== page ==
…from the quill of Antisthenes


What have the Chinese done again? They claim to have been planting 4 million hectares of trees every year for the last twenty years. Since 2011 is the International Year of Forests, China promised even more – 40 million hectares in the next ten years. Our Greens, Garnauts, Gillards, Turnbulls and other deliberately rose-coloured-glasses people will rejoice. Well, I know that forty divided by ten is still four, but who am I to argue with President Hu Jintao? The Chinese economy is impressive, even if one discounts the official statistics by half and square roots the official promises.

Unfortunately, in recent years over 100 million hectares of the predominantly primary or natural forests were privatised, and by now converted to chopsticks. Most of the new plantations are eucalyptus, rubber and fruit trees, i.e. exotic species. For economic reasons, they are being established in unsuitable arid or semi-arid conditions and on the Tibetan Plateau, which was never previously forested. The fast growing monoculture of planting on such an enormous scale threatens biodiversity and whole ecosystems. It also increases the risk of catastrophic fires. If not in a communist country, it would elicit noisy protests of the so called lovers of nature.

Yet another environmental disaster which will affect the whole of Asia is in the making in the Middle Kingdom. Marginally Mellowed Mao Mandarins could not care less; what is important is the “face”, on this occasion the “environmental face” presented to the naive West. I do not think the round eyes should take anything coming out of its propaganda machine seriously.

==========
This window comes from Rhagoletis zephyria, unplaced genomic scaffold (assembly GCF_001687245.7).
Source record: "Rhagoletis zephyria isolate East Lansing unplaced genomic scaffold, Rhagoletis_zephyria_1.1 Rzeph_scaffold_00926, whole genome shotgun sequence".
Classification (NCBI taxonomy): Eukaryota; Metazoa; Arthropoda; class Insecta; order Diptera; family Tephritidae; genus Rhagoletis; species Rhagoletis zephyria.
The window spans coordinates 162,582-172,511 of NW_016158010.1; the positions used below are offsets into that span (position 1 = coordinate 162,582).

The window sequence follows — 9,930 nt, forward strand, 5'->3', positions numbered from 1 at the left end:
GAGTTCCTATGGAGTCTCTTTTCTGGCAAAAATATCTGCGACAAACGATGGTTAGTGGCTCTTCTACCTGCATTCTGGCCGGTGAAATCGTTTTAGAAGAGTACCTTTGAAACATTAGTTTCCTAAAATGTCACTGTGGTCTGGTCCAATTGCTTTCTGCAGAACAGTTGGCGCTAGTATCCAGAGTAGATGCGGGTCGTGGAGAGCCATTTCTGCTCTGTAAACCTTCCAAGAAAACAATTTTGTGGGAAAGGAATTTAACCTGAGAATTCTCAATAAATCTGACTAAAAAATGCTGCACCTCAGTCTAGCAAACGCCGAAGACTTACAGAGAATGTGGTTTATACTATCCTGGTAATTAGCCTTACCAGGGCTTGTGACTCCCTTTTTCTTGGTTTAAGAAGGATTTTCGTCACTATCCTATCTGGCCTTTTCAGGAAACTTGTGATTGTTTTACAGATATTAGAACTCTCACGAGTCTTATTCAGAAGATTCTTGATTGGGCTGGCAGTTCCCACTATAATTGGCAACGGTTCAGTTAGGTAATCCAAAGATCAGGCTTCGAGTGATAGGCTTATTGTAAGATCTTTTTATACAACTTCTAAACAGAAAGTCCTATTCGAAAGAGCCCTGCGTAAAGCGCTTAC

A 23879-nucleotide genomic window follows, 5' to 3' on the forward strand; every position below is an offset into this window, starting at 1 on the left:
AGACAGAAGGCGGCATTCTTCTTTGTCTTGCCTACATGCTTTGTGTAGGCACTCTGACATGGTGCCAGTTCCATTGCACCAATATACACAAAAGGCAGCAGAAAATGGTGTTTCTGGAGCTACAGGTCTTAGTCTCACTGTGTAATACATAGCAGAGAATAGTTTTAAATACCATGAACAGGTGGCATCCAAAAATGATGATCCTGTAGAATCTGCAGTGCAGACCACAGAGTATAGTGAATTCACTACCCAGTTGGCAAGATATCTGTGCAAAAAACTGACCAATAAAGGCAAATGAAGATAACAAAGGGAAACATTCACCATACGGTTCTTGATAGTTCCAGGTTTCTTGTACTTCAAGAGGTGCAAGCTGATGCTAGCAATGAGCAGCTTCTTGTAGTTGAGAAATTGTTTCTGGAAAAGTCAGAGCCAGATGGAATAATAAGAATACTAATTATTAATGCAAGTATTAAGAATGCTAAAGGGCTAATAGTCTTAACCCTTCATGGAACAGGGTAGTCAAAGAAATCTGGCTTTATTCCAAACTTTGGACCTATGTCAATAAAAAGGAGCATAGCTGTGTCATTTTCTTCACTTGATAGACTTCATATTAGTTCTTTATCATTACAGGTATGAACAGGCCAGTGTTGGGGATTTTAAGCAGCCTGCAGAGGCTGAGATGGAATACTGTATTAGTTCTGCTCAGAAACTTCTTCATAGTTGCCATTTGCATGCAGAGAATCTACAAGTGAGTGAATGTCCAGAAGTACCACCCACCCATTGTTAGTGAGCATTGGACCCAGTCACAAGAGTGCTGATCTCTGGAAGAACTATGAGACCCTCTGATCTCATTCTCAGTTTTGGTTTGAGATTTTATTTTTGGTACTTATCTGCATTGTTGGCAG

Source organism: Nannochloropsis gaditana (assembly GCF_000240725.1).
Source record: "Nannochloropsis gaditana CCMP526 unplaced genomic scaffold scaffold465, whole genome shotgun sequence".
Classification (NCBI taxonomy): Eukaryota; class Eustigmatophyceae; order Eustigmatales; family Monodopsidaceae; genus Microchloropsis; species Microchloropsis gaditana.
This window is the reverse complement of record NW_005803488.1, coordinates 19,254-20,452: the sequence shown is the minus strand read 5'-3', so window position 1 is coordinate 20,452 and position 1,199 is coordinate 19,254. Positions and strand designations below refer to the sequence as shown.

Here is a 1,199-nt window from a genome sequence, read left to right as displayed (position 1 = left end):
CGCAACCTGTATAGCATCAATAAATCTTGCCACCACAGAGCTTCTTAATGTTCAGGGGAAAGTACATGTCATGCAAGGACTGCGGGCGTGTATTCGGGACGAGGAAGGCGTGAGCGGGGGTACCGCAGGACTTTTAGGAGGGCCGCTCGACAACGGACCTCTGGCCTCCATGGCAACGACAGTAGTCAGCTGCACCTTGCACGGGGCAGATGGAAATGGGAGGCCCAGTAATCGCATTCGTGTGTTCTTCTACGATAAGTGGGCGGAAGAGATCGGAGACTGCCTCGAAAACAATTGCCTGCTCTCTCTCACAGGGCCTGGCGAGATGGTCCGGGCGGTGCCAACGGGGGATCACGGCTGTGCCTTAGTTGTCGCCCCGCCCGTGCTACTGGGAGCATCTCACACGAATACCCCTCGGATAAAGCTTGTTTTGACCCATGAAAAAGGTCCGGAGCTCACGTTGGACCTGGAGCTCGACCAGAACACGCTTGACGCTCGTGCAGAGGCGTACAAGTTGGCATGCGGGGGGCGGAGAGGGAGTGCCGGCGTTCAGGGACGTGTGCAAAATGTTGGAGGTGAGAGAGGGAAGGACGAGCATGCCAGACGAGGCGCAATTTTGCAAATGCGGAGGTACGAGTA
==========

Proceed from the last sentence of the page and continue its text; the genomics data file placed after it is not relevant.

About Antisthenes

A Greek philosopher, a pupil of Socrates. Led a revolt, with Diogenes, against the demands of the city-state and the sophistication of life. Accepted the interrelation of knowledge, virtue, and happiness; and sought the ideal condition for happiness in return to primitivism and self-sufficiency. Rejected all social distinctions as based on convention, scorned orthodox religion as a fabrication of lies, and studied early legends and animal life in order to arrive at a true understanding of natural law. The individual was free and self-sufficient when he was master of his passions, secure in his intelligence, impervious to social or religious demands, and satisfied with the poverty of a mendicant. Needless to say, a person who on the Fog of Chaos adopted the Athenian philosopher's name has nothing whatsoever in common with him.
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  1. Rejas says:

    Great post! I think somebody mentioned it already on this blog – how can anybony in her right mind trust China’s rulers?

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